time on a scale that goes back to the Paleoclimate record, well before the
Julian-Gregorian mess in Europe (as well as the other religious calendars
that contribute). In doing conversions from civil time records to Fourier analysis,
it is important to avoid having the irregularities in the civil calendars producing
spurious frequency components in the spectrum. We did use Astronomical
Julian Date on both ERBE and CERES, but I think we made a mistake in allowing
the data management team to use months with the variable length of February.
Unfortunately, the average number of days in a month is 365.2422/12.0 which
is about 30.4 days.

I'll comment more on this issue and others I find later. Still think what you've
got is pretty helpful.
Bruce Barkstrom We believe these concerns are more about the standard itself rather than our templates and leave it to the submitted to convey them to the standards bodies if he feels it is warranted. Our feedback on these concerns: 1) ISO does not forbid scientific time keepers to be part of the standard making process and ISO is not just about IT standards. 2) CF does allow multiple calendars including Julian and Gregorian calendars and as far as we understand the situation, the libraries which are used to read dates do take Julian-Gregorian issues into account when converting dates and times. None Required.
The term "resolution" is often misused. If you check for references on resolution
of imaging instruments, I believe you'll find that the term refers to the shortest
distance between statistically distinguishable signals, not to the smallest
distance between two points in the image grid. You may find

to be helpful.

Of course I'm aware that our modeling colleagues who work with GCM's that have
equal angle grids often refer to the discretization in angle as the model's resolution.
There is some discussion of the "resolution" of spherical harmonics based horizontal
spatial grids, although the definition may not be that straightforward.

One of the most important early works on the subject is

Backus, G. and Gilbert, F., 1970: Uniqueness in the inversion of inaccurate gross
Earth data, Phil. Trans. of the Royal Society, Series A. Math and Physical Sciences,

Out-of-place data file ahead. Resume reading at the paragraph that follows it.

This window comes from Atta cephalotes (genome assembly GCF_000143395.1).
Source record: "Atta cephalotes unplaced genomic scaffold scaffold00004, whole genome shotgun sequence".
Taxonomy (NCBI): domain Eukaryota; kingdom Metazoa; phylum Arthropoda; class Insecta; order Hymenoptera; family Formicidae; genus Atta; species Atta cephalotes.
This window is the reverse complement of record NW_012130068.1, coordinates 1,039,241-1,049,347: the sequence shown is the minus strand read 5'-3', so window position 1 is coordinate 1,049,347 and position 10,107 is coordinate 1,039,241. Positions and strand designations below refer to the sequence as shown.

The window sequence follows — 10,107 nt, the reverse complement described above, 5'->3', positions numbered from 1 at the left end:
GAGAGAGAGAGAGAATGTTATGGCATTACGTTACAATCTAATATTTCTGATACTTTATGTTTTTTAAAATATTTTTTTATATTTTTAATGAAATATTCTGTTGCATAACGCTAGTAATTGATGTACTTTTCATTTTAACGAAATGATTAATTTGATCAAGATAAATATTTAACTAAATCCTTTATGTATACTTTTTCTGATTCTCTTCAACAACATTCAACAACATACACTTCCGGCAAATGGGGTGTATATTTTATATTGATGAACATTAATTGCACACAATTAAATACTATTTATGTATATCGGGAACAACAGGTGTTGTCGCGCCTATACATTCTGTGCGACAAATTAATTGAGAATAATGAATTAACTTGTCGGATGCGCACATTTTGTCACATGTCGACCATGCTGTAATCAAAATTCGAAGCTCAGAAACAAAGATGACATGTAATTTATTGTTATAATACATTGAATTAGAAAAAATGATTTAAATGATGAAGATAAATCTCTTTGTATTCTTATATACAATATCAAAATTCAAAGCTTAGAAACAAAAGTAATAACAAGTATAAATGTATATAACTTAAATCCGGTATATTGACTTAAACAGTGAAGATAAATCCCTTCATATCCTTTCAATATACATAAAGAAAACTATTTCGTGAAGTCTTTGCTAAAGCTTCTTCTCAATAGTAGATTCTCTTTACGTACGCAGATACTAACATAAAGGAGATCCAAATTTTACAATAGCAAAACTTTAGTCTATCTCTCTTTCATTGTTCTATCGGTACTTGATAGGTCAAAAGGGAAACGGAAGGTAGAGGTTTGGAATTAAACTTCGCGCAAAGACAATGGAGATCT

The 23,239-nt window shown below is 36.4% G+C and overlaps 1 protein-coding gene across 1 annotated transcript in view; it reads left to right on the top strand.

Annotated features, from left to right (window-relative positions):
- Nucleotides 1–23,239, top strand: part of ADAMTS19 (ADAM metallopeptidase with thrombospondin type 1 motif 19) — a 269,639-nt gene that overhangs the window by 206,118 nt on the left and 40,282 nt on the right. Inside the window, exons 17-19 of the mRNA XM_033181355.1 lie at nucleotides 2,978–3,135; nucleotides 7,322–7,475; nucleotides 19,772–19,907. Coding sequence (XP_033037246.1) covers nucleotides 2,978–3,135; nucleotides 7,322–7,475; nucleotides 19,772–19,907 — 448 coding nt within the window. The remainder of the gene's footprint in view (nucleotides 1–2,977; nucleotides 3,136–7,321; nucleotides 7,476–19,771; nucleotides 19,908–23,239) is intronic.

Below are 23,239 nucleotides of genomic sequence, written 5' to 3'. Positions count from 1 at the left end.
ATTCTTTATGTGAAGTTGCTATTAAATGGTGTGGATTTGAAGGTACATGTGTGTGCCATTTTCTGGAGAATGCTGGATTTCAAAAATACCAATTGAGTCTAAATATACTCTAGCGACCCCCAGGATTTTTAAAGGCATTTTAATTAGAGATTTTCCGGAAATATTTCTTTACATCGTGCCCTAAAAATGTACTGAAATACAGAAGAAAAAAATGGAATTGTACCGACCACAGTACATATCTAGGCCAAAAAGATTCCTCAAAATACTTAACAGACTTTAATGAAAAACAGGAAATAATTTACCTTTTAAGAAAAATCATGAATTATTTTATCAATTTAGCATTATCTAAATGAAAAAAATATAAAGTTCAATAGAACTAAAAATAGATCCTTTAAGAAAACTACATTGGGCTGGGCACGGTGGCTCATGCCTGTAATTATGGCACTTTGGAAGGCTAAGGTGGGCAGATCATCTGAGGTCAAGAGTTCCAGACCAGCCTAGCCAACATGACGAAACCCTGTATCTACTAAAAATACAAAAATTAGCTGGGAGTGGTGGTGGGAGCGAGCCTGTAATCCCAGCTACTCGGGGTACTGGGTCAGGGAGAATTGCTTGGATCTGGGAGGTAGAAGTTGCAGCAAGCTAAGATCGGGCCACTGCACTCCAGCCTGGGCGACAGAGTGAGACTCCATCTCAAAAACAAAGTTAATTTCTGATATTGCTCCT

Vol. 266, No. 1173, pp. 123-192.

This paper shows that for measurements that are produced with a convolution of
a kernel and a continuous field of interest, the resolving power (in the sense of
distinguishing two features with statistical certainty) and the uncertainty of the
resolved field are inversely related to each other. In other words, if you try to
deconvolve the measurement to increase the resolving power (or resolution),
you decrease the certainty of the retrieved quantity.

Imaging instrument, such as MODIS, have Point Spread Functions (or their Fourier
equivalent the Modulation Transfer Functions) that are equivalent to Backus and
Gilbert's kernals for relating measurements to the quantities being measured.
Thus, such treatments as orthorectification of images can magnify the radiometric
uncertainty - even making the uncertainty a function of position within the retrieved

To put it a bit more bluntly, the GCMD definition of "resolution" is wrong.
Bruce Barkstrom Multiple comments have addressed concerns with use of the term resolution, and we thank you for the additional information and references. Please see our response to comment #13 above. Also, like the comment above, this concern has more to do with the standard itself than the NODC use of it in the templates. We will work with out data producers to use terms like this as carefully and accurately as possible. None Required.
Another concern with the CF Profile is a difference between images that represent
near vertical views of the Earth, where the term "swath" may be useful, as compared
with instruments using time probing of vertical propagation or with instruments sensing
radiances that need to incorporate the direction and wavelength of the radiances
being sensed as independent degrees of freedom (fully equivalent to latitude, longitude,
altitude, and time). I am also not sure that the CF description is adequate to deal with
limb-sounding or stratospheric sounding instruments such as MLS that look sideways
and do vertical scans (or even rotating vertical scans).

One concrete example comes from vertically sounding lidar measurements, in which
three vertical shots may be combined together to produce a composite vertical profile.
Most swath imaging instruments (Landsat or MODIS) would find this process to be
strange, since it would average a sequence of pixels over several rows - reducing the
spatial resolving power. In other words, a vertical curtain of lidar (or radar) shots is not
equivalent in geometry and measurement treatment to a horizontal swath (or "carpet")
of measurements. At a more fundamental level, the physics of vegetation and geology
produces very different spatial and temporal patterns than the physics of clouds and aerosols.
Bruce Barkstrom Like the comment above, this concern has more to do with the standard itself than the NODC use of it in the templates. None required.
Nice work. Any idea when the swath data type template will be written? Andy Bingham Andy - we don't have a specific timeline for creating a swath template. We are tracking the CF-Satellites dicsussion group and will follow their lead, but if there is no draft CF standard by the time we are ready to publish a Version 2 of these templates then we will likely propose a template based on GHRSST's L2P format (see the comment above for more on the GHRSST Data Soecification). None required.